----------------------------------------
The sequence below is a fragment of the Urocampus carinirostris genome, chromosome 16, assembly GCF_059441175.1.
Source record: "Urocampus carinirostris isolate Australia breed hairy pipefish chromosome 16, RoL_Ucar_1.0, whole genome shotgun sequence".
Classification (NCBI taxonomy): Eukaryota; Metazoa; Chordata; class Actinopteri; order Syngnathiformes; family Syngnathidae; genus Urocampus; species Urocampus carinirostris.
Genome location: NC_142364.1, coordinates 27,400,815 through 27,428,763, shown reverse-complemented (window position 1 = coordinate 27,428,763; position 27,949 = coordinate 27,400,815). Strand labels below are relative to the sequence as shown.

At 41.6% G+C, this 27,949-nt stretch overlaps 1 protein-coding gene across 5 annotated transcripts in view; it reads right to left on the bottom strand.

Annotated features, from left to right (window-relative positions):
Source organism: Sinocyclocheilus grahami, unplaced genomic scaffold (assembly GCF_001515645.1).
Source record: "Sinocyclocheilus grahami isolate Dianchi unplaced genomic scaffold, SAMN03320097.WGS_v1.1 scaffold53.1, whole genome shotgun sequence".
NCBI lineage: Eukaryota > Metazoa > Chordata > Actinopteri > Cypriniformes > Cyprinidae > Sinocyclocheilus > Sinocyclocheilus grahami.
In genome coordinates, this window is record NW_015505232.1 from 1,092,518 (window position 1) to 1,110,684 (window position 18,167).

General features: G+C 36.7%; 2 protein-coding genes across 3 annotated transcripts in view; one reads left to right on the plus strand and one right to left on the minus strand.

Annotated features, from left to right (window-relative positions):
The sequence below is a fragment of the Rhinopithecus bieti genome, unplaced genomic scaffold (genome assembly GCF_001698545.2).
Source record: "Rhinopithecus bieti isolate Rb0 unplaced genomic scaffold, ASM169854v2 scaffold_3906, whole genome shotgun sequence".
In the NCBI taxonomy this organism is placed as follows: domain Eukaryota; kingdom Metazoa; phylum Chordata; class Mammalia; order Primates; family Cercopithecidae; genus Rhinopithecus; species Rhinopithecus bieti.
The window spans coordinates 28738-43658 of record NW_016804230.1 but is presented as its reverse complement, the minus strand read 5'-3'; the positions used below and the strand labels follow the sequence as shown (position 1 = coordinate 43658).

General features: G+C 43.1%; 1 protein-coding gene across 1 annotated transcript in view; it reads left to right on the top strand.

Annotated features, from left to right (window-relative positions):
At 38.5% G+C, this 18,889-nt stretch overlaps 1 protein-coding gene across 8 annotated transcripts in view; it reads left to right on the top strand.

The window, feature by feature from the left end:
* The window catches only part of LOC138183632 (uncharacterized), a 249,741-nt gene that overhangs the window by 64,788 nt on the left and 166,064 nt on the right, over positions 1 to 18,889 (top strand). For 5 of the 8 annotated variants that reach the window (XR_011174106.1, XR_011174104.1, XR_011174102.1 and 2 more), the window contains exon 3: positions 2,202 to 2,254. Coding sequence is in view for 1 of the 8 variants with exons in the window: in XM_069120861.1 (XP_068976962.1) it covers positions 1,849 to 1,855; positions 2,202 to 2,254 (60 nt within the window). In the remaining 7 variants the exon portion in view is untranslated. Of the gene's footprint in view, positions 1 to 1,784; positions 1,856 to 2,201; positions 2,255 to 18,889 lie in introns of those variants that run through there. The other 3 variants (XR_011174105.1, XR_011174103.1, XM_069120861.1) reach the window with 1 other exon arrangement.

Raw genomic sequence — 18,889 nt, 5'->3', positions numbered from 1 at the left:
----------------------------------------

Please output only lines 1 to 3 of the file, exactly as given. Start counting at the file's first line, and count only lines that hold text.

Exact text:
The sequence below is a fragment of the Urocampus carinirostris genome, chromosome 16, assembly GCF_059441175.1.
Source record: "Urocampus carinirostris isolate Australia breed hairy pipefish chromosome 16, RoL_Ucar_1.0, whole genome shotgun sequence".
Classification (NCBI taxonomy): Eukaryota; Metazoa; Chordata; class Actinopteri; order Syngnathiformes; family Syngnathidae; genus Urocampus; species Urocampus carinirostris.